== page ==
These are all GREAT questions, many of which the FBI, in its usual half-assed manner, is probably not even thinking about, let alone actually asking. Do you have any of the answers to any of the questions that you yourself have raised? I mean DEFINITIVE answers, rather than just your personal speculations?

      “How likely is it that there was a firewall of sorts in front of the mail server and any printers that were likely there? Pretty damn likely.”

      And you are basing that opinion/supposition on what, exactly?

      “She didn’t buy services from Stooges r Us.”

      Ummm… she did, actually:

      https://www.wired.com/2015/03/clintons-email-server-vulnerable/

      http://bigstory.ap.org/article/467ff78858bf4dde8db21677deeff101/only-ap-clinton-server-ran-software-risked-hacking

      As detailed in both of the above news stories, whoever set up Clinton’s network was probably a relative of Professor Irwin Corey.

      • She used a SUPER USER from State to set it up for her… he is not an engineer. Just a Manager that worked for a year ‘managing’ remote connectivity for foreign Embassies…. he did not go to school for CS or engineering and he has no training either. He was given immunity by the Justice Dept and was then fired by the State Dept so obviously he did something wrong. If you read Brian’s post on FB — all of this is explained in the comments below his post with citations/links.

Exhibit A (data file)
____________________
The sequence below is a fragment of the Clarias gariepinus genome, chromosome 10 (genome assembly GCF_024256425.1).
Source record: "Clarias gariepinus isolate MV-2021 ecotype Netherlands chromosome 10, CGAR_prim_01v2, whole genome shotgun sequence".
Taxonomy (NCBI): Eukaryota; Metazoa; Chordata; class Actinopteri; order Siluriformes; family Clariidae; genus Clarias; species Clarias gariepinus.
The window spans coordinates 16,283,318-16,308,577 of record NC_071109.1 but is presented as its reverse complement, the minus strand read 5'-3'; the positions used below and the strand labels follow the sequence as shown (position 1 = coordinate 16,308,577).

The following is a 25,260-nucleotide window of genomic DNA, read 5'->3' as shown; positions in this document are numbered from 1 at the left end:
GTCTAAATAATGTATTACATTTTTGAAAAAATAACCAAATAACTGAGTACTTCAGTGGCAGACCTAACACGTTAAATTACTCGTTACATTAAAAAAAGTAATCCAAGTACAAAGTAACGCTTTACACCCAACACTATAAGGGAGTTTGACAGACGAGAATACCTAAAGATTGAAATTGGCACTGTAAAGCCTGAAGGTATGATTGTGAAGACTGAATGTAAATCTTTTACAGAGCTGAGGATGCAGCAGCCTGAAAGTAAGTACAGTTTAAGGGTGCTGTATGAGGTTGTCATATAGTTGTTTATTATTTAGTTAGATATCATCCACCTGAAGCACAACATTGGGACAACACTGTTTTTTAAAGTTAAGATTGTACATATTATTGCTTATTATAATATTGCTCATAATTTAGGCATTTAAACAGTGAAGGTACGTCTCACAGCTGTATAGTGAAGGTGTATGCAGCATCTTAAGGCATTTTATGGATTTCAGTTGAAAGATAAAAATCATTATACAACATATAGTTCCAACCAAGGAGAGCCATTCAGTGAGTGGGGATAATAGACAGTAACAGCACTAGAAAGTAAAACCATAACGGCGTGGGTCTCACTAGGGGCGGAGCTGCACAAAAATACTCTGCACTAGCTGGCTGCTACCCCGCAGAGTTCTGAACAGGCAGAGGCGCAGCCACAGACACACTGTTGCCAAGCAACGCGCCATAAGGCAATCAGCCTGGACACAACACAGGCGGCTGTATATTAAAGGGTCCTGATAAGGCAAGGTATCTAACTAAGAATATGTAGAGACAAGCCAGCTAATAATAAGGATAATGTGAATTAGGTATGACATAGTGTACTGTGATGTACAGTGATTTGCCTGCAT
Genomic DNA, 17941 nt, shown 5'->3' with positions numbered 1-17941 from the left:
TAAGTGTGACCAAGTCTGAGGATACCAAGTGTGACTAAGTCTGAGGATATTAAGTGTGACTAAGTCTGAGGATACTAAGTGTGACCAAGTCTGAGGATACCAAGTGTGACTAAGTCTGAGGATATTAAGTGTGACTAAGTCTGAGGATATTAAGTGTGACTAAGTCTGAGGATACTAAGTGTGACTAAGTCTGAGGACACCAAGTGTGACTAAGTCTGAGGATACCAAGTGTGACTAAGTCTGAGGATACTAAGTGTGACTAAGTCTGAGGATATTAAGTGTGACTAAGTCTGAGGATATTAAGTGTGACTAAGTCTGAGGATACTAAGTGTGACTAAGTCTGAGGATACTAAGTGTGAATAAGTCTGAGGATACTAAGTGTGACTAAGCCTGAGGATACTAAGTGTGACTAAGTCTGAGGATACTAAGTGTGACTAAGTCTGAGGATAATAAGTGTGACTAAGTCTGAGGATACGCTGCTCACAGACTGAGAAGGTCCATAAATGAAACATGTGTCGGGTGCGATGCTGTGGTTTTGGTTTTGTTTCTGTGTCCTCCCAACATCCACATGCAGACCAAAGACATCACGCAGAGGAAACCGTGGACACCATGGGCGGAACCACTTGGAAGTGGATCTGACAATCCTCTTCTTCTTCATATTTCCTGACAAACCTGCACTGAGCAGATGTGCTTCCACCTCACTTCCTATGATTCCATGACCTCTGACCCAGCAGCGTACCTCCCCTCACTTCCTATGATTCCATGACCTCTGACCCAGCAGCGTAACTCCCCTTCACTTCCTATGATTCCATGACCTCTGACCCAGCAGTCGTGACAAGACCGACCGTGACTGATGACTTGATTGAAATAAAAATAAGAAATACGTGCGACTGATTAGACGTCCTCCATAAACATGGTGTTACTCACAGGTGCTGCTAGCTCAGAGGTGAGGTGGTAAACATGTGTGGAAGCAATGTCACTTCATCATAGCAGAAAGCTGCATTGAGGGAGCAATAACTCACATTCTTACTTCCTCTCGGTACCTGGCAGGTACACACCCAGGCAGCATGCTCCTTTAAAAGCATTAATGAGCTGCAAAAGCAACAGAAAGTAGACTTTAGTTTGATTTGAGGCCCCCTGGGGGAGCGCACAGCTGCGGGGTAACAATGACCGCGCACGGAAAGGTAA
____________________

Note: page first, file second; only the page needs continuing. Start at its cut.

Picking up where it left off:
7. Yes, she had a CIDR block:

    https://whois.arin.net/rest/net/NET-24-187-234-184-1

    The CIDR block 24.187.234.184/29 was allocated to Clinton’s home. If the network was configured following standard practices, traffic between systems inside that CIDR block would not have left Clinton’s LAN, and most definitely would not have been “sent out over the Internet”. Guilmette’s comments about vulnerabilities and wasting toner assume incompetence and a total absence of firewalls. What evidence we have is that the people who setup Clinton’s home LAN knew enough to configure a router, a firewall, a VPN, and some basic CIDR netmasks.

    NAT is not a security fix-all, not using NAT is not a sign of vulnerability or incompetence.

    • “If the network was configured following standard practices, traffic between systems inside that CIDR block would not have left Clinton’s LAN…”

      And if perchance it WASN’T configured following standard practices, what then?

      Does the FBI know what how the network was actually configured? Does anybody?

      “Guilmette’s comments about vulnerabilities and wasting toner assume incompetence and a total absence of firewalls.”